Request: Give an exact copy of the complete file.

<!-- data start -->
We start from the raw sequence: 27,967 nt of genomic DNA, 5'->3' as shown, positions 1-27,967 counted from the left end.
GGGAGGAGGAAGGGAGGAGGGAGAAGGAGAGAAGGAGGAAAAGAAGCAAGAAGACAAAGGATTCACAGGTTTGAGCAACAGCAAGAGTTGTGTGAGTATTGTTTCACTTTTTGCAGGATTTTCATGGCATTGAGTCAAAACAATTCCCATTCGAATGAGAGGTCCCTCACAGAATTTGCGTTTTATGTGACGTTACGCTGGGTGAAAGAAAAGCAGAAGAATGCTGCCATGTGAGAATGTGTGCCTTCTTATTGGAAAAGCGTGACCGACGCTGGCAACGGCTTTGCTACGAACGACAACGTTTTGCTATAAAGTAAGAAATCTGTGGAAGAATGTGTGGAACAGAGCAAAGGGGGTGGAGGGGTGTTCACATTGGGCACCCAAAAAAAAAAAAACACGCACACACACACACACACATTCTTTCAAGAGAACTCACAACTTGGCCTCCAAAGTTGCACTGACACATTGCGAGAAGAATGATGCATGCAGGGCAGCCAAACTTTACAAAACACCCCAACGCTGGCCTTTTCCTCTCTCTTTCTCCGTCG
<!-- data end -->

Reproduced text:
We start from the raw sequence: 27,967 nt of genomic DNA, 5'->3' as shown, positions 1-27,967 counted from the left end.
GGGAGGAGGAAGGGAGGAGGGAGAAGGAGAGAAGGAGGAAAAGAAGCAAGAAGACAAAGGATTCACAGGTTTGAGCAACAGCAAGAGTTGTGTGAGTATTGTTTCACTTTTTGCAGGATTTTCATGGCATTGAGTCAAAACAATTCCCATTCGAATGAGAGGTCCCTCACAGAATTTGCGTTTTATGTGACGTTACGCTGGGTGAAAGAAAAGCAGAAGAATGCTGCCATGTGAGAATGTGTGCCTTCTTATTGGAAAAGCGTGACCGACGCTGGCAACGGCTTTGCTACGAACGACAACGTTTTGCTATAAAGTAAGAAATCTGTGGAAGAATGTGTGGAACAGAGCAAAGGGGGTGGAGGGGTGTTCACATTGGGCACCCAAAAAAAAAAAAACACGCACACACACACACACACATTCTTTCAAGAGAACTCACAACTTGGCCTCCAAAGTTGCACTGACACATTGCGAGAAGAATGATGCATGCAGGGCAGCCAAACTTTACAAAACACCCCAACGCTGGCCTTTTCCTCTCTCTTTCTCCGTCG